Tuesday 23 January 2018

Grammy bosses apologise for show glitches and deny 'race problem'

Lady Gaga and James Hetfield of Metallica performing at the Grammys (Matt Sayles/Invision/AP)
Lady Gaga and James Hetfield of Metallica performing at the Grammys (Matt Sayles/Invision/AP)

Organisers of the Grammys have apologised for glitches which marred the show - after denying the awards have a "race problem".

The star-studded ceremony saw a microphone fail to work for Metallica singer James Hetfield during the band's performance with Lady Gaga and an incorrect photo displayed of lifetime achievement winner Shirley Caesar.

Ken Ehrlich, long-time producer of the Grammys, described the Metallica mishap as "awful" and admitted he had failed to check the montage clip which was meant to show Caeser.

"These kinds of things are horrible when they happen," he told the Associated Press.

"That's one of the risks of live television.

"Obviously, we apologise to the band.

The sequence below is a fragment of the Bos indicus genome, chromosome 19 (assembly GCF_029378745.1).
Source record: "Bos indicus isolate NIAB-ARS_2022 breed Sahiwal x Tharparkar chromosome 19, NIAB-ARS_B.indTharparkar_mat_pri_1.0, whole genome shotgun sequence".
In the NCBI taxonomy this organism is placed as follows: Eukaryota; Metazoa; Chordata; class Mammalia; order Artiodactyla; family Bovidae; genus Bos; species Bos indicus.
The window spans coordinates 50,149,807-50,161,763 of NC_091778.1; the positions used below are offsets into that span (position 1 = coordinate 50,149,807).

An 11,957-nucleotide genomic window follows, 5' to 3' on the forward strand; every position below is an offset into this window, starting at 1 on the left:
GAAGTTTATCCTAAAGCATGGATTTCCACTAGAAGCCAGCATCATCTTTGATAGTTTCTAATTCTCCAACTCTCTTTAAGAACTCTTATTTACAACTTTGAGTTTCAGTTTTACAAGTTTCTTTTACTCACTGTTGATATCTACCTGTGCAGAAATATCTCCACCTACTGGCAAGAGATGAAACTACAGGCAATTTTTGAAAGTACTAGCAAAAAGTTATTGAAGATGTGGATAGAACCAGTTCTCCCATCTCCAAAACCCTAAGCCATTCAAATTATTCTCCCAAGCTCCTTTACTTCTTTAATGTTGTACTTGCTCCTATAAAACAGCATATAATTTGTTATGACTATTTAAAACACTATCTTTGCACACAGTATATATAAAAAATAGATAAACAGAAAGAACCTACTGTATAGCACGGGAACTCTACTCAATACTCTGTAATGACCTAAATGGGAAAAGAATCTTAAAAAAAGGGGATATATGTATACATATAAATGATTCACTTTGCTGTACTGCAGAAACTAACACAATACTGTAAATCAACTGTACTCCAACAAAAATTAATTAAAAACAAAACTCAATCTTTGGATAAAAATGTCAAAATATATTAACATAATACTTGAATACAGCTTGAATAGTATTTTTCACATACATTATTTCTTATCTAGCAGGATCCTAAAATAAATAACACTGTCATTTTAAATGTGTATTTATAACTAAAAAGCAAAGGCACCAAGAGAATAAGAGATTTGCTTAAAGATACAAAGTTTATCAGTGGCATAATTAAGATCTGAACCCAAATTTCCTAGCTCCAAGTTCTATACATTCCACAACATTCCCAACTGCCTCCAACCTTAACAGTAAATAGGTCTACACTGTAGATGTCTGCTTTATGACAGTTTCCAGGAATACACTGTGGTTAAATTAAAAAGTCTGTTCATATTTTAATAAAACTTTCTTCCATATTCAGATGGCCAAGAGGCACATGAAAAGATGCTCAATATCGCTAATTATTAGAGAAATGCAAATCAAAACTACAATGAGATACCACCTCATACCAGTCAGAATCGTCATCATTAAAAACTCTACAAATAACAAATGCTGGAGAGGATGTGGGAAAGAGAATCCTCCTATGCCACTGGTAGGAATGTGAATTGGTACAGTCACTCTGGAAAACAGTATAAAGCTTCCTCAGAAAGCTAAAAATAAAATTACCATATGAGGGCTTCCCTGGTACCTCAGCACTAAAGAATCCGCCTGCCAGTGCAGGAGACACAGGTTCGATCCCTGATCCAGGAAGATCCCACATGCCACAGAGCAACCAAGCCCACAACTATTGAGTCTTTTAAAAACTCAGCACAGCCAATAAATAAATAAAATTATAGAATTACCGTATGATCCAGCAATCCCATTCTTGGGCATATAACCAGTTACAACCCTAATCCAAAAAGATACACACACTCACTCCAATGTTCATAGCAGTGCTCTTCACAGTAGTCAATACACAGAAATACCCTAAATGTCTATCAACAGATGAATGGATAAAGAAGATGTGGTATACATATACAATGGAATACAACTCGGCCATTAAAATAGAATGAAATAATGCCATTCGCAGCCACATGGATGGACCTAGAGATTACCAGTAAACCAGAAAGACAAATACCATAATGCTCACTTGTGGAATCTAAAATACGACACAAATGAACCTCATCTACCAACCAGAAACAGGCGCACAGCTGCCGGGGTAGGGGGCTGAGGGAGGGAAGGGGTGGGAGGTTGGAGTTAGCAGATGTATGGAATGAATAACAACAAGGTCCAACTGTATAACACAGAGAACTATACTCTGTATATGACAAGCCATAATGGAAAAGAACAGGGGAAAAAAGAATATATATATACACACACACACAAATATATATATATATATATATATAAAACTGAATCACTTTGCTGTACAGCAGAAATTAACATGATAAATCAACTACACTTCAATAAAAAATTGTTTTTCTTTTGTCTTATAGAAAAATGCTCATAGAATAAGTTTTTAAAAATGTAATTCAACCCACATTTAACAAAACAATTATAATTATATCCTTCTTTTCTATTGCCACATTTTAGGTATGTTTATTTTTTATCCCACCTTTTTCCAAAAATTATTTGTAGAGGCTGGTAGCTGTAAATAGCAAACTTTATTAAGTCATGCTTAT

"We obviously want to apologise to Shirley Caesar. It's unfortunate that happened.

"When you do a three-and-a-half hour live show, it's fraught with danger. It was an adventurous show in many ways."

Mr Ehrlich's comments come after Neil Portnow, president of the Recording Academy, responded to criticism about the lack of black artists to win album of the year

Herbie Hancock was the last black artist to win the award in 2008, while Beyonce's Lemonade lost out this year to Adele's 25.

Mr Portnow told music magazine Pitchfork: " I don't think there's a race problem at all.

"Remember, this is a peer-voted award. So when we say the Grammys, it's not a corporate entity - it's the 14,000 members of the academy.

"We don't, as musicians, in my humble opinion, listen to music based on gender or race or ethnicity."

Mr Ehrlich also revealed plans had been discussed to include James Corden, Beyonce and Rihanna in Adele's musical tribute to George Michael.

Michael Lippman, Michael's long-time manager, had reportedly suggested the idea, with each artist taking a different song including Freedom and One More Try.

Speaking to Billboard, Mr Ehrlich said it quickly became evident "how passionate Adele was and that she had a vision for what she wanted to do with it."

Adele performed a slowed down version of Michael's song Fast Love at the Grammys after restarting her first rendition.

Press Association

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